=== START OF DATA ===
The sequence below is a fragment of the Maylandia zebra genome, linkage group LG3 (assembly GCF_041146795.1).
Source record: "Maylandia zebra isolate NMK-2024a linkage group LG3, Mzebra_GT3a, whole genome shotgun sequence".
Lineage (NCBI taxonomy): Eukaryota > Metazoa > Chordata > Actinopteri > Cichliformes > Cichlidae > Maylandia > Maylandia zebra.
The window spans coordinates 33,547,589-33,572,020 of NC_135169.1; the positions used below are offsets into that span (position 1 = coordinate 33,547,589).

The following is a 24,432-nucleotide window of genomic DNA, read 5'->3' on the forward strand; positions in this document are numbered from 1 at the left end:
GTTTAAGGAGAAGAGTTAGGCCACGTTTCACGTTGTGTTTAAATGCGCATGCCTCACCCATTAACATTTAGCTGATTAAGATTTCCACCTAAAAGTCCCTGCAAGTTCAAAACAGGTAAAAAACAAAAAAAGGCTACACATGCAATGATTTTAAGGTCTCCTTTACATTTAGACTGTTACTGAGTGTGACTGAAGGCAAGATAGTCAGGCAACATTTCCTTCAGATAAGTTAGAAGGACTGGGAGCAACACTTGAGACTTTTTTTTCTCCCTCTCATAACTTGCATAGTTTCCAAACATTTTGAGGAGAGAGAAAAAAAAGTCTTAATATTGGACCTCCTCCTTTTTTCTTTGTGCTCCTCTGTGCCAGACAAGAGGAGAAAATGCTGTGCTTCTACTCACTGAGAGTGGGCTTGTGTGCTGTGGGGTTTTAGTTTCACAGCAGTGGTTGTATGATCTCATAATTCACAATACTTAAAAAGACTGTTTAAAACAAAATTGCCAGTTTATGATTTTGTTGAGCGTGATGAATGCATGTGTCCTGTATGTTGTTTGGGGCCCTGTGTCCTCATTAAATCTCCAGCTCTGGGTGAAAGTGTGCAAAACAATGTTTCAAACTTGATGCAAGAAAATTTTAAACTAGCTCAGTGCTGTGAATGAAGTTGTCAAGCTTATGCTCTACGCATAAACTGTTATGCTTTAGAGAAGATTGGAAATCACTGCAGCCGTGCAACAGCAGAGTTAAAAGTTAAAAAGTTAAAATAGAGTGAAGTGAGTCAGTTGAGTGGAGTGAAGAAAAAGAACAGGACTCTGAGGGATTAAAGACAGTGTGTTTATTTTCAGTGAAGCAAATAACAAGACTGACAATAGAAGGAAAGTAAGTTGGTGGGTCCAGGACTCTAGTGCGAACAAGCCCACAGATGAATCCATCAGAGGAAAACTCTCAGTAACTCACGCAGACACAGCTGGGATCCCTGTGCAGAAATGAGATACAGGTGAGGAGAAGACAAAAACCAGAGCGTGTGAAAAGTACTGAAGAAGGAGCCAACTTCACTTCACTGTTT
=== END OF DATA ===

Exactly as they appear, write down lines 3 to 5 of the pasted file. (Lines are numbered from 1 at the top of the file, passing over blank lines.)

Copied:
Lineage (NCBI taxonomy): Eukaryota > Metazoa > Chordata > Actinopteri > Cichliformes > Cichlidae > Maylandia > Maylandia zebra.
The window spans coordinates 33,547,589-33,572,020 of NC_135169.1; the positions used below are offsets into that span (position 1 = coordinate 33,547,589).

The following is a 24,432-nucleotide window of genomic DNA, read 5'->3' on the forward strand; positions in this document are numbered from 1 at the left end: